Create a Test Map

Create a test map or use one you have. Any name or size but for this guide I will assume you have built a reasonably big one-room map named testScripts.map


Creating a Script File

Using a plain text editor create a blank file with the same name as your map, eg, testScripts.script and save it in the same folder as your map.


Script File Format

If you are familiar with 'C'-like languages then you can skim over the next few sections to #Sending Text to the Console to Test and Debug


Instruction Lines

Script code consists of lines of instructions which are carried out in order:

Do this
Do That
Do Something else

Each instruction line can spread over more than one text line in the file like so:

Do this
Do That
Do Something
else

So because the end of the instruction line is not necessarily the end of the text line, each instruction line must end in a semi-colon to denote its end:

Do this;
Do That;
Do Something
else;

In practice, most instruction lines fit on one text line anyway.


Grouping Structure

Almost all instruction lines are grouped together as functions, conditional structures, loops, etc. each within curly brackets with a preceding header. These must NOT have a semi-colon after them like the instruction lines.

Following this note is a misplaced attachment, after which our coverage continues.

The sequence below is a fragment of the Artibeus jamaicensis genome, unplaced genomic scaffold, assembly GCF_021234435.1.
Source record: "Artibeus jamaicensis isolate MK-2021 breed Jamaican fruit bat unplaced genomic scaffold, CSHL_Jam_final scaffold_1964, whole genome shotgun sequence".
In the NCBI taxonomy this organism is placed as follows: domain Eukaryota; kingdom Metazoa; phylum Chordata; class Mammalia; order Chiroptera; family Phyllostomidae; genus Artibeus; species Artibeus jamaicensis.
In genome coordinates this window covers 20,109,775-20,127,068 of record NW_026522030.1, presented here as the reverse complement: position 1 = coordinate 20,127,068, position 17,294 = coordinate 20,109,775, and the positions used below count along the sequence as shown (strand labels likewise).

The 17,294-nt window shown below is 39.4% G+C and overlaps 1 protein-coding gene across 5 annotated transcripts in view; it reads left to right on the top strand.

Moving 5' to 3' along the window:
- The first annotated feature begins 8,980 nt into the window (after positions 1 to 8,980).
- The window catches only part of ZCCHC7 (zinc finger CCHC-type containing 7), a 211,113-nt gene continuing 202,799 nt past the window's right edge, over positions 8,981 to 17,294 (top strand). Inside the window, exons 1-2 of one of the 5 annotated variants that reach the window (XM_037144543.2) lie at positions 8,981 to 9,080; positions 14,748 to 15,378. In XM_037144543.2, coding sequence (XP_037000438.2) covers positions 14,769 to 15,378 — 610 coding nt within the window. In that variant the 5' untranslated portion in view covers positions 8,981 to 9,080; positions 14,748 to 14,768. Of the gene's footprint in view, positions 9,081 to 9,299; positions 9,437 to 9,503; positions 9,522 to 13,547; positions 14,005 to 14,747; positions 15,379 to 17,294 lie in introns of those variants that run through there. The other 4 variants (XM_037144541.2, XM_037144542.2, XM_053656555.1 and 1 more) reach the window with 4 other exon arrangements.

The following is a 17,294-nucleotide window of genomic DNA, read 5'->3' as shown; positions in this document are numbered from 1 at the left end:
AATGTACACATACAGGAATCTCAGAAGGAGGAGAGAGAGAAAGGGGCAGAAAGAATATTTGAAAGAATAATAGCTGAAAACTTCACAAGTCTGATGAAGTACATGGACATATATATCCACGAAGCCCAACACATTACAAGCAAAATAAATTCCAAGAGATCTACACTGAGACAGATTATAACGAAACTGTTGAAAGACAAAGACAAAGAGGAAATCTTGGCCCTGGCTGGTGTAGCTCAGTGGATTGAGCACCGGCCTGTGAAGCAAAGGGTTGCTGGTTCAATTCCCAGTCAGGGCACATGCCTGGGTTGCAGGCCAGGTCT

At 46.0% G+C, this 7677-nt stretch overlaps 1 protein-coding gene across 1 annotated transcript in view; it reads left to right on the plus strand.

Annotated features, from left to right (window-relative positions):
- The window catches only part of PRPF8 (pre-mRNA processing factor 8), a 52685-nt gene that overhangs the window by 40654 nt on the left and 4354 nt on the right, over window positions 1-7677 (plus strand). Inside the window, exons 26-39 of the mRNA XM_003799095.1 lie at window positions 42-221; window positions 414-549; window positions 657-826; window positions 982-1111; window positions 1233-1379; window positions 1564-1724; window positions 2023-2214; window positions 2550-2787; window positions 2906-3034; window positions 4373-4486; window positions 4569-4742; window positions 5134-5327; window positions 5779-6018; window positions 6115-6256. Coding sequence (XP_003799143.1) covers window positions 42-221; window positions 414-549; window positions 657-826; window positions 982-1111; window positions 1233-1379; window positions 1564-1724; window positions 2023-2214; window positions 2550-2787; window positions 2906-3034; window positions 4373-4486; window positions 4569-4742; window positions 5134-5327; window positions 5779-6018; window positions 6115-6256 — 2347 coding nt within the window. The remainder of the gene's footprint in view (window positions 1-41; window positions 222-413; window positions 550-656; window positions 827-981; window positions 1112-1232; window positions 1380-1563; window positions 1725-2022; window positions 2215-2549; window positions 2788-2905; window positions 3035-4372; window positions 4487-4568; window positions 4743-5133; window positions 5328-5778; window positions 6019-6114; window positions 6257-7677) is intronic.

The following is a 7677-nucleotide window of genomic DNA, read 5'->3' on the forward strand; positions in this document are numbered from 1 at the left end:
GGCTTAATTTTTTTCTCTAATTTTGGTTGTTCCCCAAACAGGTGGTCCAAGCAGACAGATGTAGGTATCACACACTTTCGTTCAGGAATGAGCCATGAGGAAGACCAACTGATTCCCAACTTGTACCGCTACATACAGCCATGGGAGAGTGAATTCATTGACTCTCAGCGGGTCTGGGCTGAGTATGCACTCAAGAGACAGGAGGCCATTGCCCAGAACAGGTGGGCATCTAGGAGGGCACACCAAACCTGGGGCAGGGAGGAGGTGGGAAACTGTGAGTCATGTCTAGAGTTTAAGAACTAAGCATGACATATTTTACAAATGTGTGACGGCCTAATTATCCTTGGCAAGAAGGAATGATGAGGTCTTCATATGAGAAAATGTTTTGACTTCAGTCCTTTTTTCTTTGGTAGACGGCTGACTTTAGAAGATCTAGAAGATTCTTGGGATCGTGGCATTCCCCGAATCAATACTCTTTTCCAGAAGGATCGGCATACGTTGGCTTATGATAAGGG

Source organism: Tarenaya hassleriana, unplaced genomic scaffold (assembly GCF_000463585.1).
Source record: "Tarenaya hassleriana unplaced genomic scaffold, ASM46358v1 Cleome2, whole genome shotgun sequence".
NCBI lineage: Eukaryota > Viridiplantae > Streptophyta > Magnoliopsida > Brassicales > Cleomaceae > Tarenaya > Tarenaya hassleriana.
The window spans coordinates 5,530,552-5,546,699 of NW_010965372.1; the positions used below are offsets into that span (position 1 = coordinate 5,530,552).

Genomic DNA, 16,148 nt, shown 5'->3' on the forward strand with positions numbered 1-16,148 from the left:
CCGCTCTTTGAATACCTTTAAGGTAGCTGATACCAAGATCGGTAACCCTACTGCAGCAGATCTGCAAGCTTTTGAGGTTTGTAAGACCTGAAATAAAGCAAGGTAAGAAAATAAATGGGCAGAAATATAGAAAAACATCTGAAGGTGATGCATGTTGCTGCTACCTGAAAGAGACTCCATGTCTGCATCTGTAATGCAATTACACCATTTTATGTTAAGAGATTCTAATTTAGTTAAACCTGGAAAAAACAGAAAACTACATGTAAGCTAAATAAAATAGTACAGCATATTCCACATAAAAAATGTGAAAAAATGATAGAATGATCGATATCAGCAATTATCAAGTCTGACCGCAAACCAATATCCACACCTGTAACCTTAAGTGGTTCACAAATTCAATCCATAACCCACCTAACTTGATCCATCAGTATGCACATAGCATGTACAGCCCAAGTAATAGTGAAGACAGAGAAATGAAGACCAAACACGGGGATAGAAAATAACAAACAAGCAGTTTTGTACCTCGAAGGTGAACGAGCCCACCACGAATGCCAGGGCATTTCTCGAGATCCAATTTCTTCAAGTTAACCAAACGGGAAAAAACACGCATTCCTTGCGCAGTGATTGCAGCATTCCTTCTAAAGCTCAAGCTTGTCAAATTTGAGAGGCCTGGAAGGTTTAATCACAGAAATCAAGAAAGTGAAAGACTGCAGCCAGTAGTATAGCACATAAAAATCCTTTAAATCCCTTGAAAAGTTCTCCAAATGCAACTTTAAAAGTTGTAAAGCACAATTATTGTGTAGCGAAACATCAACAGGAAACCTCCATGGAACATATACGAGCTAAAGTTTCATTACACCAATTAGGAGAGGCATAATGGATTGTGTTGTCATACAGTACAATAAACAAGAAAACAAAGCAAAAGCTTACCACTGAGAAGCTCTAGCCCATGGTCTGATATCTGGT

It is crucial that there be an opening curly bracket and a closing bracket always in pairs for each group so common practice is to indent text (typically a tab space) within these groups to make it easier to read:

header
{
	Do this;
	Do That;
	Do Something else;
}

Note the semi-colons at the end of the instruction lines but NOT after the header or curly brackets.

Technically it does not matter how they are placed on the text lines so the above could be written like this and still work:

header{	Do this;
	Do That; Do more;

Do Something else;}

Most commonly, groups are written like this with the first curly bracket at the end of the header line:

header{
	Do this;
	Do That;
	Do Something else;
}

You'll see that a lot when studying other scripts but in this tutorial I'll be putting the curly brackets on their own lines for clarity.